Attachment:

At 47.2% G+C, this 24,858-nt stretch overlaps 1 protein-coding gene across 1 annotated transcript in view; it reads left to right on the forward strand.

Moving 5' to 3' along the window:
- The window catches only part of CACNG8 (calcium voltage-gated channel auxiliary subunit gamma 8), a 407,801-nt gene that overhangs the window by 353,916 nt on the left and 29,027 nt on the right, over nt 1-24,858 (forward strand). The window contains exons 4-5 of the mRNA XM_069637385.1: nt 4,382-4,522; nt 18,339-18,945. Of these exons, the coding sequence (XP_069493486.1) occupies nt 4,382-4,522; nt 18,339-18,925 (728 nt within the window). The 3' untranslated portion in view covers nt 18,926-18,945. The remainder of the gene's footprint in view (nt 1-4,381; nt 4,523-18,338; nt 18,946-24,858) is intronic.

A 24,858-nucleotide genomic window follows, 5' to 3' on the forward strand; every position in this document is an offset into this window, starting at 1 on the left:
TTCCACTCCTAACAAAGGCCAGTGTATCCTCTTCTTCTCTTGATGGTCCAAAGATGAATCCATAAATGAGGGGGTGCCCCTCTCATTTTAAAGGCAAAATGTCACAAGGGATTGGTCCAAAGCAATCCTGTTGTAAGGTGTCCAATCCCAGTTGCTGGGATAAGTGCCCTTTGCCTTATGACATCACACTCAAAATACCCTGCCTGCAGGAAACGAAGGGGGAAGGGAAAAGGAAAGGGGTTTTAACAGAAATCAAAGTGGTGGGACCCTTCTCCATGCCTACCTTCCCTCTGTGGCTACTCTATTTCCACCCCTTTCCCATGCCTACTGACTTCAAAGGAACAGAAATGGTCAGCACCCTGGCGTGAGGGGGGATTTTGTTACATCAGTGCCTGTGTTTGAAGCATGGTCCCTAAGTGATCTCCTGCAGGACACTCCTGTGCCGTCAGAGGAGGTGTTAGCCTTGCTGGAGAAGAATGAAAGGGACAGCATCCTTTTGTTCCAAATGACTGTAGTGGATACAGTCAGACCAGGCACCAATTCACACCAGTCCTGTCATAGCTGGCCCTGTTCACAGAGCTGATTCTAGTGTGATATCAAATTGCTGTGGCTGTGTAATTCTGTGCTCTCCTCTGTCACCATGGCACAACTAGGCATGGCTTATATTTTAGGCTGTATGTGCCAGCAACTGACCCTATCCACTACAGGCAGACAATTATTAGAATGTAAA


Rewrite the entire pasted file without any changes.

At 47.2% G+C, this 24,858-nt stretch overlaps 1 protein-coding gene across 1 annotated transcript in view; it reads left to right on the forward strand.

Moving 5' to 3' along the window:
- The window catches only part of CACNG8 (calcium voltage-gated channel auxiliary subunit gamma 8), a 407,801-nt gene that overhangs the window by 353,916 nt on the left and 29,027 nt on the right, over nt 1-24,858 (forward strand). The window contains exons 4-5 of the mRNA XM_069637385.1: nt 4,382-4,522; nt 18,339-18,945. Of these exons, the coding sequence (XP_069493486.1) occupies nt 4,382-4,522; nt 18,339-18,925 (728 nt within the window). The 3' untranslated portion in view covers nt 18,926-18,945. The remainder of the gene's footprint in view (nt 1-4,381; nt 4,523-18,338; nt 18,946-24,858) is intronic.

A 24,858-nucleotide genomic window follows, 5' to 3' on the forward strand; every position in this document is an offset into this window, starting at 1 on the left:
TTCCACTCCTAACAAAGGCCAGTGTATCCTCTTCTTCTCTTGATGGTCCAAAGATGAATCCATAAATGAGGGGGTGCCCCTCTCATTTTAAAGGCAAAATGTCACAAGGGATTGGTCCAAAGCAATCCTGTTGTAAGGTGTCCAATCCCAGTTGCTGGGATAAGTGCCCTTTGCCTTATGACATCACACTCAAAATACCCTGCCTGCAGGAAACGAAGGGGGAAGGGAAAAGGAAAGGGGTTTTAACAGAAATCAAAGTGGTGGGACCCTTCTCCATGCCTACCTTCCCTCTGTGGCTACTCTATTTCCACCCCTTTCCCATGCCTACTGACTTCAAAGGAACAGAAATGGTCAGCACCCTGGCGTGAGGGGGGATTTTGTTACATCAGTGCCTGTGTTTGAAGCATGGTCCCTAAGTGATCTCCTGCAGGACACTCCTGTGCCGTCAGAGGAGGTGTTAGCCTTGCTGGAGAAGAATGAAAGGGACAGCATCCTTTTGTTCCAAATGACTGTAGTGGATACAGTCAGACCAGGCACCAATTCACACCAGTCCTGTCATAGCTGGCCCTGTTCACAGAGCTGATTCTAGTGTGATATCAAATTGCTGTGGCTGTGTAATTCTGTGCTCTCCTCTGTCACCATGGCACAACTAGGCATGGCTTATATTTTAGGCTGTATGTGCCAGCAACTGACCCTATCCACTACAGGCAGACAATTATTAGAATGTAAA